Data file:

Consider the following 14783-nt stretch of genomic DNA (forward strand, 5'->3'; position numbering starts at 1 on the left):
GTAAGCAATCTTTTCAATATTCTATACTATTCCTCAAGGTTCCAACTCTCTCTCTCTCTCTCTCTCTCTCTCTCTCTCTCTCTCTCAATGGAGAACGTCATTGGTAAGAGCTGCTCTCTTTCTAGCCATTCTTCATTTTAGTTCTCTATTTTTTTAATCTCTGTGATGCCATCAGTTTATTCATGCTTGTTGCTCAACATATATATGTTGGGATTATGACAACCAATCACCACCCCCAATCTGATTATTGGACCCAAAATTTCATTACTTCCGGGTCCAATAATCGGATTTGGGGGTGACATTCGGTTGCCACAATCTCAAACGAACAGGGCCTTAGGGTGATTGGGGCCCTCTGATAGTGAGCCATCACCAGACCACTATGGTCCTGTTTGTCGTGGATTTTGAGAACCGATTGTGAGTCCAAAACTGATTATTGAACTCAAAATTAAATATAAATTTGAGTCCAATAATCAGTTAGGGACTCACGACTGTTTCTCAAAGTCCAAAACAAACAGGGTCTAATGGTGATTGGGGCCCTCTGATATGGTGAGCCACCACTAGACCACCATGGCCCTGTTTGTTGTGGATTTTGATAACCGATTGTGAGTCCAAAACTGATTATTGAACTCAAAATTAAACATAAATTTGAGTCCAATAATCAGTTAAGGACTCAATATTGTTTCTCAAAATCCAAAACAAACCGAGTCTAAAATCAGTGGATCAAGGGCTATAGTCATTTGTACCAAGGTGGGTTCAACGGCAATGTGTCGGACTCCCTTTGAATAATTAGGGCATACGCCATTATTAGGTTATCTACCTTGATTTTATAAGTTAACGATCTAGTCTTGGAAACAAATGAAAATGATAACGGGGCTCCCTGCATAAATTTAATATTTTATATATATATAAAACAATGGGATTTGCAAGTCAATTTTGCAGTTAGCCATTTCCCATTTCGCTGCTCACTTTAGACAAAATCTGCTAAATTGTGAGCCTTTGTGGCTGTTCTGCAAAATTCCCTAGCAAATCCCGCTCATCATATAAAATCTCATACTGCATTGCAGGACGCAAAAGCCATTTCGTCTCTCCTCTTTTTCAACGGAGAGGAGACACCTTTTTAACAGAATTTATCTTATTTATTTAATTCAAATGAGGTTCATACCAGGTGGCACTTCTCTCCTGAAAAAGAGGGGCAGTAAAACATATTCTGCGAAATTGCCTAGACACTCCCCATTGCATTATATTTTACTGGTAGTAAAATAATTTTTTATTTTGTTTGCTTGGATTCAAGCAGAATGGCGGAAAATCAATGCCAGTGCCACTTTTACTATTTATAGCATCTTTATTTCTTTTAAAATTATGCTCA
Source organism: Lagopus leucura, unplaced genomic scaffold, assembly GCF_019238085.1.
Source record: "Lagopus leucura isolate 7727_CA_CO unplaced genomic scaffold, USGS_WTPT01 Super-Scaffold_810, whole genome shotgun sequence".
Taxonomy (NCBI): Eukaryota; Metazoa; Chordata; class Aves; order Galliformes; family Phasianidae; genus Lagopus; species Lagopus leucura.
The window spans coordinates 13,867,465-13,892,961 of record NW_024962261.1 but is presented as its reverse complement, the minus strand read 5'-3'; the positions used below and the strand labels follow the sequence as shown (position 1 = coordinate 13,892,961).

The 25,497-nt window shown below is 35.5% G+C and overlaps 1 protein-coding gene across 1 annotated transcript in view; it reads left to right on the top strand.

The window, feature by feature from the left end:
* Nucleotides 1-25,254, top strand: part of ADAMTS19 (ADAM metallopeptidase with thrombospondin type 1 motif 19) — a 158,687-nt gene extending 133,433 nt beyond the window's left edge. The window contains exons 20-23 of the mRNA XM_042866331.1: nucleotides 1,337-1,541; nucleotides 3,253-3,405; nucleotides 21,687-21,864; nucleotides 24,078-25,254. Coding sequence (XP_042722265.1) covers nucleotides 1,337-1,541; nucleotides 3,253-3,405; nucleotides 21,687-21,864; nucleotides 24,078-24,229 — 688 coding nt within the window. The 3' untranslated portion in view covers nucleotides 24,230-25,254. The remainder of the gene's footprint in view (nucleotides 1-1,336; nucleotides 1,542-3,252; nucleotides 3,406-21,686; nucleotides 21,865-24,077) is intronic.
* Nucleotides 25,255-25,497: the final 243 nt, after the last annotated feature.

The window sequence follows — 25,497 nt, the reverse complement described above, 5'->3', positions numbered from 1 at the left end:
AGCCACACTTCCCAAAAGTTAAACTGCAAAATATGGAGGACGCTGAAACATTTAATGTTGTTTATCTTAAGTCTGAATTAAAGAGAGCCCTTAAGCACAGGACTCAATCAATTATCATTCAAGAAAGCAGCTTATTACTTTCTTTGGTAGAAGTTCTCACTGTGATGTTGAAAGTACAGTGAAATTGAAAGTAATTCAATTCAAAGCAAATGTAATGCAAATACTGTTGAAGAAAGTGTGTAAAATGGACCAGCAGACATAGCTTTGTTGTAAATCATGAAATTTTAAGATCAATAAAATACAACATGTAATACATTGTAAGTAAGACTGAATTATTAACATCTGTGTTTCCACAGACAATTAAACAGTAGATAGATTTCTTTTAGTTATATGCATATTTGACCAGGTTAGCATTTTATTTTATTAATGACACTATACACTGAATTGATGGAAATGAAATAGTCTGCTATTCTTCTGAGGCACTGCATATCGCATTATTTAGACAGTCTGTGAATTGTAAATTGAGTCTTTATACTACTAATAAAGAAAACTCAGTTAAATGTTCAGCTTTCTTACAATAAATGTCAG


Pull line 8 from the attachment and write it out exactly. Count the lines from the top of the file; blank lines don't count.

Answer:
The window, feature by feature from the left end: